Almost five years ago, I wrote about a unique collection of archived recordings called At The Tone: A Little History of NIST Radio Stations WWV & WWVH.
Producer Myke Dodge Weiskopf recently released a new and expanded edition of At The Tone which is now available for purchase and download.
Myke describes the update:
“The new edition significantly expands on the previous CD reissue from 2009. It incorporates a bunch of tapes sourced from the original announcer tracks made by Jane Barbe herself for WWVH, as well as a handful of vintage broadcast recordings previously left out of the set. I’ve also taken the opportunity to clean up and remaster the set overall, so it’s a much more cohesive listening experience as a body of work.”
Click here to purchase the new digital edition of At The Tone.
Myke is also giving away a free download of At The Tone to a lucky SWLing Post reader!
Simply comment on this post, noting the first time you heard WWV: note both the year and the model of receiver used.
For example, I would comment: “The year was 1976 and the receiver was an RCA Model 6K3 console radio.”
Myke will pick a winner from the comments next Wednesday (November 25th). If the winner has already purchased the expanded edition of At The Tone, Myke will reimburse the purchase. Good luck!
I first heard WWV in the mid-1970s.
I think my dad was trying to find out whether or not
I might be interested in amateur radio.
He borrowed a Mosley CM-1 (!) from someone he worked with
and set it up with a (too-) short single-wire antenna in the garage.
He didn’t say very much about it, nor did he offer any help
or advice, and the ONLY signal I could ever get it to receive
was WWV on 15 MHz.
I can’t remember how many months that radio sat there,
occasionally being turned on and its knobs played with,
but eventually it was returned to its owner.
In 2011, without thinking of that long-ago episode,
I finally decided it was time and got my Tech license.
Some months later I upgraded to General,
but due to financial limitations and other factors,
to this day I’ve operated only on 2 meters.
In any case, I still I use WWV to set my watch
and to know the precise time of the beginning of each new year.
So who was the lucky person? Would be nice to know. It obviously wasn’t me. Probably listening to WWV got me into shortwave listening. Think of the free time I would have had without hearing them. Lol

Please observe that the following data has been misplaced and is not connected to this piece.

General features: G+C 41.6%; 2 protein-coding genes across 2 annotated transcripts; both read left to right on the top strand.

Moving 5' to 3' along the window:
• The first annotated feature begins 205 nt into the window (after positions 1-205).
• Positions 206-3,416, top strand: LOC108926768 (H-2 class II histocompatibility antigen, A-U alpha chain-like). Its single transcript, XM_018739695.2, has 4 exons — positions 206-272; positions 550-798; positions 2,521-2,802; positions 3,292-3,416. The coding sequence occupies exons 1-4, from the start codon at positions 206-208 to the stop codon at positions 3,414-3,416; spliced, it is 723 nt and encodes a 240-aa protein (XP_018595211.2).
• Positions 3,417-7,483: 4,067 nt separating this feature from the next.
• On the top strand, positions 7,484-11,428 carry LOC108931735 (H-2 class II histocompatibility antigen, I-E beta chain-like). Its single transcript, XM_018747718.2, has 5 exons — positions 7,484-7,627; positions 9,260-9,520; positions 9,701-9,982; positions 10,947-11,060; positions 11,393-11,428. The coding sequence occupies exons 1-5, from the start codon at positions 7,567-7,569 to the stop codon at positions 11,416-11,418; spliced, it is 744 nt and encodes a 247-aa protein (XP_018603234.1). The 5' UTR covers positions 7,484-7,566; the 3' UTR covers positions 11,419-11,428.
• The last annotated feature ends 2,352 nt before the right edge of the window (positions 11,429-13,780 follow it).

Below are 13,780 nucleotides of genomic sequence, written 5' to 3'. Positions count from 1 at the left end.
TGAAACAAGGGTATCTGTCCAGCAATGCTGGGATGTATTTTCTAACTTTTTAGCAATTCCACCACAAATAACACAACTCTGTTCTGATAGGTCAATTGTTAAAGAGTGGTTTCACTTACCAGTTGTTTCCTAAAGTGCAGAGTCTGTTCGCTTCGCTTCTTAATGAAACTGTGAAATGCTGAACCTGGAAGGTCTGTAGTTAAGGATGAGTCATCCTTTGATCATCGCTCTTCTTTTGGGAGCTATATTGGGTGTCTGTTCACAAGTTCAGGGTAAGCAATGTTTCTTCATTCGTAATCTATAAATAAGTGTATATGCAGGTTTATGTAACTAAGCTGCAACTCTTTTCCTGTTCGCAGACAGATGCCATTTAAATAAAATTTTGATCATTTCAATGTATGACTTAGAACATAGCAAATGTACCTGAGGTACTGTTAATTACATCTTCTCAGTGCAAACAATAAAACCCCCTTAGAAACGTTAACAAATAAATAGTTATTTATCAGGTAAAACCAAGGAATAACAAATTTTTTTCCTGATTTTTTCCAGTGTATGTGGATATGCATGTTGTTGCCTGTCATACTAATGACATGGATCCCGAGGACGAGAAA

I will try to touch base with Myke. I know he picked a winner and I believe I know who it is, but I would rather have him confirm!
The year was 1964 I was 12 and my receiver was a Marconi CR346, a model that I can’t find anything about online. I’d been tuning around medium wave for some years to find other stations than the BBC, which had at the time a radio monopoly in the UK, only broadcast three channels only one of which had a few hours each week of pop music that I wanted to listen to. I came across many international broadcasters from Europe that announced they also broadcast on shortwave. In particular I listened to Peter Skala of Radio Prague’s weekly DX programme which gave a lot of information on shortwave broadcasting. The set came from a local radio/TV dealer, this was a small coastal resort and fishing port and as well as general radio and TV sales/repairs he also got equipment for the local radio amateurs and fishermen. I think it was a second hand one from a fishing family. I came across WWV most likely on 15MHz, thought this was much better than having to phone the speaking clock or wait for a time check on domestic radio. Peter Skala was the radio name of Oldrich Cip who founded the HFCC and is still on its steering board.
Who won the contest?
The first time I listened to WWV was in 1997 with a SONY 7600 receiver while I was living in Madrid, Spain. I was just a 16 yo teen and since then I always loved that lond of magic that let us listen to very distant stations 😉
The first time I heard WWV was in 1980, when my roommate at the time played it incessantly on a radio he kept in his bedroom. The time at the tone … was the soundtrack to my life for over a year!
I did dig up my “reel to reel” tape of the format change on July 1 1971 at 0:00 utc. Now I have to get belts for the player so I can listen to it. It was originally received on a Hallicrafters S-20-R
I’d love to hear that, Edward! I could also transfer it for you… 🙂
It is on an old oddball rim drive recorder. It would not play at the correct speed using a standard capstan drive reel to reel drive. But I am working on it. I have a QSL card from WWVH for that same date.
In the early 1980s, while still in my teens, I used to catch WWV 10KHz on a Montgomery Ward GEN-1474A receiver. Still listening to shortwave today, except now I have a Tecsun PL310 and a Kaito KA1102.
1970, on a Longines Symphonette multi-band portable. I was rather surprised to hear a “radio clock,” so to speak. As a young teen who had just begun to discover the world of shortwave radio, WWV and its cousins, among them CHU and JJY, made me keep at this new past time as these time stations provided variety to the international broadcasters I had begun to log. This only made my enjoyment of the hobby that much better.